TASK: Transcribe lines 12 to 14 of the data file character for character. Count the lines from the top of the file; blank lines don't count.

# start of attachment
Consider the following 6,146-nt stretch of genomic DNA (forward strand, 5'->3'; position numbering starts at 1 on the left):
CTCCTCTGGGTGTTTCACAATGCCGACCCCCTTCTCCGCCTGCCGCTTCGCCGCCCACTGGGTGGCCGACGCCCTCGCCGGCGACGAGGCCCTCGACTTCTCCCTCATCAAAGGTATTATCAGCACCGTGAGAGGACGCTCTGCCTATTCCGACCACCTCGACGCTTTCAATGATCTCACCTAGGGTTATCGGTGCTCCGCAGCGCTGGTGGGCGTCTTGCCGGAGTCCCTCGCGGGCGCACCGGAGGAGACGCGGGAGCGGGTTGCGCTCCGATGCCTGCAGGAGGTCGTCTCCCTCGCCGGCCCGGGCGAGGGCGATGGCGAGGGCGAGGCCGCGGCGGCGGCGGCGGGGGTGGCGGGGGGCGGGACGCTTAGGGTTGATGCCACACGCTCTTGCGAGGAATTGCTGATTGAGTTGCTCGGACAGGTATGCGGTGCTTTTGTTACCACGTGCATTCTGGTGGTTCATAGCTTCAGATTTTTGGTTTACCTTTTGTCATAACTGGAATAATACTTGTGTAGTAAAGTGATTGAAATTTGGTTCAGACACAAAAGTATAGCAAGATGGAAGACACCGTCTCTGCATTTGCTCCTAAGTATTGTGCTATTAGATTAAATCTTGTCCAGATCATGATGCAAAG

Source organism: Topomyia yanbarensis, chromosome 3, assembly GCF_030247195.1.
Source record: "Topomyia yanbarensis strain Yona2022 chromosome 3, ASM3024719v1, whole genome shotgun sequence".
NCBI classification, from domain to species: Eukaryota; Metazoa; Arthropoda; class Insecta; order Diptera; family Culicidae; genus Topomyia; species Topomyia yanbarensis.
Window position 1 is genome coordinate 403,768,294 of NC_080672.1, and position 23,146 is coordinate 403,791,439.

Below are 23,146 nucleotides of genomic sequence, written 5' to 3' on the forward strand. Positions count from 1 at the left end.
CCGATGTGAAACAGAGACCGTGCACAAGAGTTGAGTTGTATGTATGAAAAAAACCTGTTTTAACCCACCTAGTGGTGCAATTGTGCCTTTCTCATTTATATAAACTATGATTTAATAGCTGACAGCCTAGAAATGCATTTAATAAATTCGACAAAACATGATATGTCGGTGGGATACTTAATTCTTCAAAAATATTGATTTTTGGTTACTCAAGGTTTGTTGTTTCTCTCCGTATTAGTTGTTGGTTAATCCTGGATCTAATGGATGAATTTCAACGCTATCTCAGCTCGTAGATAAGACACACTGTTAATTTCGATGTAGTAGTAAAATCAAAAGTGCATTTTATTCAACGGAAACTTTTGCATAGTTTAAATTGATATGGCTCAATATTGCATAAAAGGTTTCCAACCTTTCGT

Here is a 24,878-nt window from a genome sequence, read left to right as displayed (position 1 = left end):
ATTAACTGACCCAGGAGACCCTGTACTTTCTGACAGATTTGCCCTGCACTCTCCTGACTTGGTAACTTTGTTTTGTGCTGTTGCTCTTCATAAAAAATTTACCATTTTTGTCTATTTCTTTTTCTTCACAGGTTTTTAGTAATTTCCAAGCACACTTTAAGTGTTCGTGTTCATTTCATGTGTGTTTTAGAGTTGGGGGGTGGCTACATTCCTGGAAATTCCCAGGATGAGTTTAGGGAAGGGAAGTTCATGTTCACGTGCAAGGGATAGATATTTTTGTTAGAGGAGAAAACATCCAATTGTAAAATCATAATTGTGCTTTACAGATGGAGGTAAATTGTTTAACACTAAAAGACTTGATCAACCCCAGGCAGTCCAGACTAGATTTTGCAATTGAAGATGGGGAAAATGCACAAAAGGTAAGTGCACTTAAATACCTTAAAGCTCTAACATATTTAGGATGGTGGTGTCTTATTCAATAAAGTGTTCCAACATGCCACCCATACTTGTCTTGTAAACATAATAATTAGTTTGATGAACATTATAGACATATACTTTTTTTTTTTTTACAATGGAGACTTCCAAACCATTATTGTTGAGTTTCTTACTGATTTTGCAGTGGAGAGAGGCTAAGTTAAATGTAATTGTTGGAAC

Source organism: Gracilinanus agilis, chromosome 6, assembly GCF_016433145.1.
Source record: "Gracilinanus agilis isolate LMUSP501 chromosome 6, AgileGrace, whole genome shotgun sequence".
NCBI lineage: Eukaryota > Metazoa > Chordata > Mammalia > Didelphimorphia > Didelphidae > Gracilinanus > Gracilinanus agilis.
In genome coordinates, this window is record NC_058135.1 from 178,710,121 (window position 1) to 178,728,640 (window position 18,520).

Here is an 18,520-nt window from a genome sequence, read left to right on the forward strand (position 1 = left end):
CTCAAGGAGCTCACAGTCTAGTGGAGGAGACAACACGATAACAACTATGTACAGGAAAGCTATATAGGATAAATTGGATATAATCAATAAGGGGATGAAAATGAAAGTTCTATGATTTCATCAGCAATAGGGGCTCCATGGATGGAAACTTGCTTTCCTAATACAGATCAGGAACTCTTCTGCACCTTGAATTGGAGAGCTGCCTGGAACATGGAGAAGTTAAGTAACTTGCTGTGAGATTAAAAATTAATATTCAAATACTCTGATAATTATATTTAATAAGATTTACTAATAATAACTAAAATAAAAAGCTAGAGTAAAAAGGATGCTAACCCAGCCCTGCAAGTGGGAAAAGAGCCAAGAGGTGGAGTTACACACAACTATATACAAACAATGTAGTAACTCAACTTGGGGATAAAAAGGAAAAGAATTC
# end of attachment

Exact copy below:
Source record: "Gracilinanus agilis isolate LMUSP501 chromosome 6, AgileGrace, whole genome shotgun sequence".
NCBI lineage: Eukaryota > Metazoa > Chordata > Mammalia > Didelphimorphia > Didelphidae > Gracilinanus > Gracilinanus agilis.
In genome coordinates, this window is record NC_058135.1 from 178,710,121 (window position 1) to 178,728,640 (window position 18,520).